My friend passed on to me this notice that Rebbetzin Yaffa Jungreis will be speaking this Sunday night, July 18th, at 8 PM in the home of Jenny Gerber, at 325 Howard Ave in Woodmere.

The shiur is entitled "From Darkness to Light" and was organized by Ruchie Frei. This shiur is for women only. Enjoy!

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Wednesday, July 14, 2010

Info on Upcoming Women's Trip to Uman & Other Kivrei Tzadikim

There will be a women's group to Uman after Sukkos with Rebbetzin Yehudis Golshevsky. Here is the text of a message from her:
With Hashem's help, I will be taking a women's group to Ukraine after Sukkos (babies, girls, and boys before seven are welcome), with one night in Berditchev, one night in Mezhibuzh, a stop in Breslov, and three nights in Uman. We will be arriving in Kiev on Tuesday night, Oct. 5th, and leaving from Kiev on Sunday night, Oct. 10th.

This year, we will actually arrive in Berditchev within three days of Rav Levi Yitzchak's yohrtzeit, so we will still have a "taste" of the greatness of that day. We will be spending Shabbos Rosh Chodesh Cheshvan in Uman, b'ezras Hashem.

For anyone traveling with American, Canadian, or EU-country passports, the total cost from Israel is $880 and includes ElAl round trip tickets, ground transport in Ukraine, lodging for five nights, beautiful Shabbos meals, one hot meal a day, and shiurim in English every day.

For anyone coming from the States or Europe (or anywhere else), we coordinate your flight that you arrange yourself in time to meet us in Kiev and leave after we return. Whatever the price of the flight--from the US it should run about $700, from Europe it will run about $300, you add the ground costs of $350.

One should not worry about meeting since we already have a number of women coming in from NY and other places and no one will have to wait alone in Kiev, G-d willing.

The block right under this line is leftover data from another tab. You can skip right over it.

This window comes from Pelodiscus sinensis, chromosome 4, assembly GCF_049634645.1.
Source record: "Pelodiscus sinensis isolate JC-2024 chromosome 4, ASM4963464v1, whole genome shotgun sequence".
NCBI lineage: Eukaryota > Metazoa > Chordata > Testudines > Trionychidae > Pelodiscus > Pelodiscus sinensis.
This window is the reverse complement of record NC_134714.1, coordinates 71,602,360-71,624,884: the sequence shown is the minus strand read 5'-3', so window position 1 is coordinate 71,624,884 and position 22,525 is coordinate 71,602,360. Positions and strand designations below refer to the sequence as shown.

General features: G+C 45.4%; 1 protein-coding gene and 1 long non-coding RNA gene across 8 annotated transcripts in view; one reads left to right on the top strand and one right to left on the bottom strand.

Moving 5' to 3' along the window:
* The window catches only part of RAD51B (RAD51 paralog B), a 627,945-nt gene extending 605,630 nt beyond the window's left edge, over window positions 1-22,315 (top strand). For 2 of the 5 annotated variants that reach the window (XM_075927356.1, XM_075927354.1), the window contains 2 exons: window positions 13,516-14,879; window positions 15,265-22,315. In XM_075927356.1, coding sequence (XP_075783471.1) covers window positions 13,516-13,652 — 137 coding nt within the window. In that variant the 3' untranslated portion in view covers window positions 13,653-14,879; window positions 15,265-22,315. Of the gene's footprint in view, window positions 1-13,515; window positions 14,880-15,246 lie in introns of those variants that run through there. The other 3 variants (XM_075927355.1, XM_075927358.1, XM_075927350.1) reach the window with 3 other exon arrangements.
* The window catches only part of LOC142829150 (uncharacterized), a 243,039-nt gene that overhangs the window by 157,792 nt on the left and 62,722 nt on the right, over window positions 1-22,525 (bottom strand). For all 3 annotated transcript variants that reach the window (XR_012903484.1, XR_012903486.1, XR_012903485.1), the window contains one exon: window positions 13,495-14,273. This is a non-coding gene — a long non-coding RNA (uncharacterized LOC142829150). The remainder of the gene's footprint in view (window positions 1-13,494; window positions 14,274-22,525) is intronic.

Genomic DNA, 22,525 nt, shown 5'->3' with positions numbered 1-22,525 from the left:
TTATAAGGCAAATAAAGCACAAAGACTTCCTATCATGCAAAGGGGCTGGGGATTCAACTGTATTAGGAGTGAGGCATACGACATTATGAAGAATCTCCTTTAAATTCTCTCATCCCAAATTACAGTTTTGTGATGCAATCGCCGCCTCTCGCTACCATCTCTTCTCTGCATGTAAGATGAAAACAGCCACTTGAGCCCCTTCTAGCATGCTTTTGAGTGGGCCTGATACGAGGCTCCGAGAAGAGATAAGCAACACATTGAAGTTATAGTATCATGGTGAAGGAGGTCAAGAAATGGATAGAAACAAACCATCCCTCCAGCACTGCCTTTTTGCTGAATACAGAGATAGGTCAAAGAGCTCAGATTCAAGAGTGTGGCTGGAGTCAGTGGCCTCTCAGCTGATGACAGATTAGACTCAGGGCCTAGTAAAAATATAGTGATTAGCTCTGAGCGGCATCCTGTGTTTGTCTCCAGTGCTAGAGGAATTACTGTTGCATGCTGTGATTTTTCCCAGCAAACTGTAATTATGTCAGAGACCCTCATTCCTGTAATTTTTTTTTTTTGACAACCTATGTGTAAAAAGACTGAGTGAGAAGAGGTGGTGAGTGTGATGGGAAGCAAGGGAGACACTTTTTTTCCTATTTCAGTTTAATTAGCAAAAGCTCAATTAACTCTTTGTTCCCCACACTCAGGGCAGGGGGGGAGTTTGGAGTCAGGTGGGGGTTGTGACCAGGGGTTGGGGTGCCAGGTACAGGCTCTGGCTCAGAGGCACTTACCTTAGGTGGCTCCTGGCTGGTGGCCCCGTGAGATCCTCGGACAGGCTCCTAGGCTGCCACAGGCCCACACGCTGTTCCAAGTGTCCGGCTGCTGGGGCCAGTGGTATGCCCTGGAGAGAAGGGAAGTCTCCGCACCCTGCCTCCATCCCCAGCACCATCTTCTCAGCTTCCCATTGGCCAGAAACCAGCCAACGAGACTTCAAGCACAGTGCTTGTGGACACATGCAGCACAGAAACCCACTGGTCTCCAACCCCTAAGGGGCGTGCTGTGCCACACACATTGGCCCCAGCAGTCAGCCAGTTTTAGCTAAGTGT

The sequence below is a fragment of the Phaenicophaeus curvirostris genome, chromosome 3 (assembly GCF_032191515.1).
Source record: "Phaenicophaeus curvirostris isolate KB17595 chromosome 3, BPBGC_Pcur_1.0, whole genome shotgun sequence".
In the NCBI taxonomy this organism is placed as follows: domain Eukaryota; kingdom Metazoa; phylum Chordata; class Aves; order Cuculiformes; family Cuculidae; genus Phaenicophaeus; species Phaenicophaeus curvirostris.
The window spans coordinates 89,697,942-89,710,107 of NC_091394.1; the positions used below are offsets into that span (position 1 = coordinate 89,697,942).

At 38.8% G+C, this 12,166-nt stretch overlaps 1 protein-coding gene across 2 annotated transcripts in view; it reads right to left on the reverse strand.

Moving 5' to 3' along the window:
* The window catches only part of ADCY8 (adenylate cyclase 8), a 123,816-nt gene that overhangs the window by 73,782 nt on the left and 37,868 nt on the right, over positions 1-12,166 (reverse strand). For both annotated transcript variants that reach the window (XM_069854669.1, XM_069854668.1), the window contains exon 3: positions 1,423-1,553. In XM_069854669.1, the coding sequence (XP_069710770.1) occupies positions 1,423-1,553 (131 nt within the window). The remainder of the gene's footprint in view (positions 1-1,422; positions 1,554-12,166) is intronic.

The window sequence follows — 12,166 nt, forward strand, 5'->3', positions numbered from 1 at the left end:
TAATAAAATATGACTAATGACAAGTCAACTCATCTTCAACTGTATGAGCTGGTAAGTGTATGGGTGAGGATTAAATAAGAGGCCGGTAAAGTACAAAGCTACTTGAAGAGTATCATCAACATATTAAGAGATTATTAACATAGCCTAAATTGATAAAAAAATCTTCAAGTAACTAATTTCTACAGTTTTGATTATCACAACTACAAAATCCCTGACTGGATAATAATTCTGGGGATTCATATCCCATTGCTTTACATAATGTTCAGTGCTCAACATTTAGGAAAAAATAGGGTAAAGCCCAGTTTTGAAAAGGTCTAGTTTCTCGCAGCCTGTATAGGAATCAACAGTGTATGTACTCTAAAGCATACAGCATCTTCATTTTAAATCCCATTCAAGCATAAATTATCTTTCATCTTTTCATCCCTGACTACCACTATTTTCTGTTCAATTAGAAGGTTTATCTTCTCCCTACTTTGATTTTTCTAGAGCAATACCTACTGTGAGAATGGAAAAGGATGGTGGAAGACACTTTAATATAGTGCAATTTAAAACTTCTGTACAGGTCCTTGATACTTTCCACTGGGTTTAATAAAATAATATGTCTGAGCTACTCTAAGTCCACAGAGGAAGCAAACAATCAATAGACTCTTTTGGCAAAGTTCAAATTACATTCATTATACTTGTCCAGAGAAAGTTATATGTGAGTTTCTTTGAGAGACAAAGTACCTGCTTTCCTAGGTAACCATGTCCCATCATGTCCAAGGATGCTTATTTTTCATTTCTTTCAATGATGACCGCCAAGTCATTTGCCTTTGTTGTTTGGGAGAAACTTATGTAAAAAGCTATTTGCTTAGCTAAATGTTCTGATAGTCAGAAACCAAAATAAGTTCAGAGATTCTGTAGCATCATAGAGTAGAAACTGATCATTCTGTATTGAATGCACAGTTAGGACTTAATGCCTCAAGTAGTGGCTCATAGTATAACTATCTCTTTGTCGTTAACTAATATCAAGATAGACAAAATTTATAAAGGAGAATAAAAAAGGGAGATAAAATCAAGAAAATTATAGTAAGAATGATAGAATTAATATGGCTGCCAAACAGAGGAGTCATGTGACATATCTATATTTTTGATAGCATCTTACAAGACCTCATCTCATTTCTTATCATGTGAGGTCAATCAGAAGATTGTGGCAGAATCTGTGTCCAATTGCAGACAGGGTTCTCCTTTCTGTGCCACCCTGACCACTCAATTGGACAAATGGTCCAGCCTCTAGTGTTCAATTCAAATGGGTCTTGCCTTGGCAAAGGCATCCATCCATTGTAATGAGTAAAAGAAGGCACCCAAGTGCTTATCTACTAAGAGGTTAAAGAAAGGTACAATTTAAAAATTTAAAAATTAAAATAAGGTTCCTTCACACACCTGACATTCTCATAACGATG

If you are interested in joining us, please be in touch with Yehudis Golshevsky at yehudisg013(at)

Wishing you a month of revealed mercy,
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Stories From the Zohar - First in a Series of Articles by Rabbi Yaakov Feldman

The Book of Radiance: Stories from the Zohar
By Rabbi Yaakov Feldman

1. The Stories in the Torah

Rabbi Shimon Bar Yochai, the sage behind most of the teachings of the Zohar, once offered a remarkable statement there about the Torah … and about the holy Zohar itself (3:152a).

“Woe to those who say that the Torah only came to relate simple stories and foolish tales!” he warned. For, “if that were so, why, then even we ourselves could create a ‘Torah’ with foolish tales -- and even better ones!”

What an astounding thing to say! But how could he ever say that about the Torah, which “existed 974 generations before the world was created” (Zevachim 116a), which “G-d took council (with) before He created the world” (Pirkei d’Rebbe Eliezer 3), which is “one of the three things thanks to which the world is sustained” (Pirkei Avot 1:2), and without which “heaven and earth couldn’t continue to exist” (Petachim 68b)?

Rabbi Shimon didn’t stop there, though. He went on to say that “if (the Torah only came) to address material matters” as it sometimes seems to, “then our leaders would have better stories to tell, so we should follow their example and produce (such) a ‘Torah’”.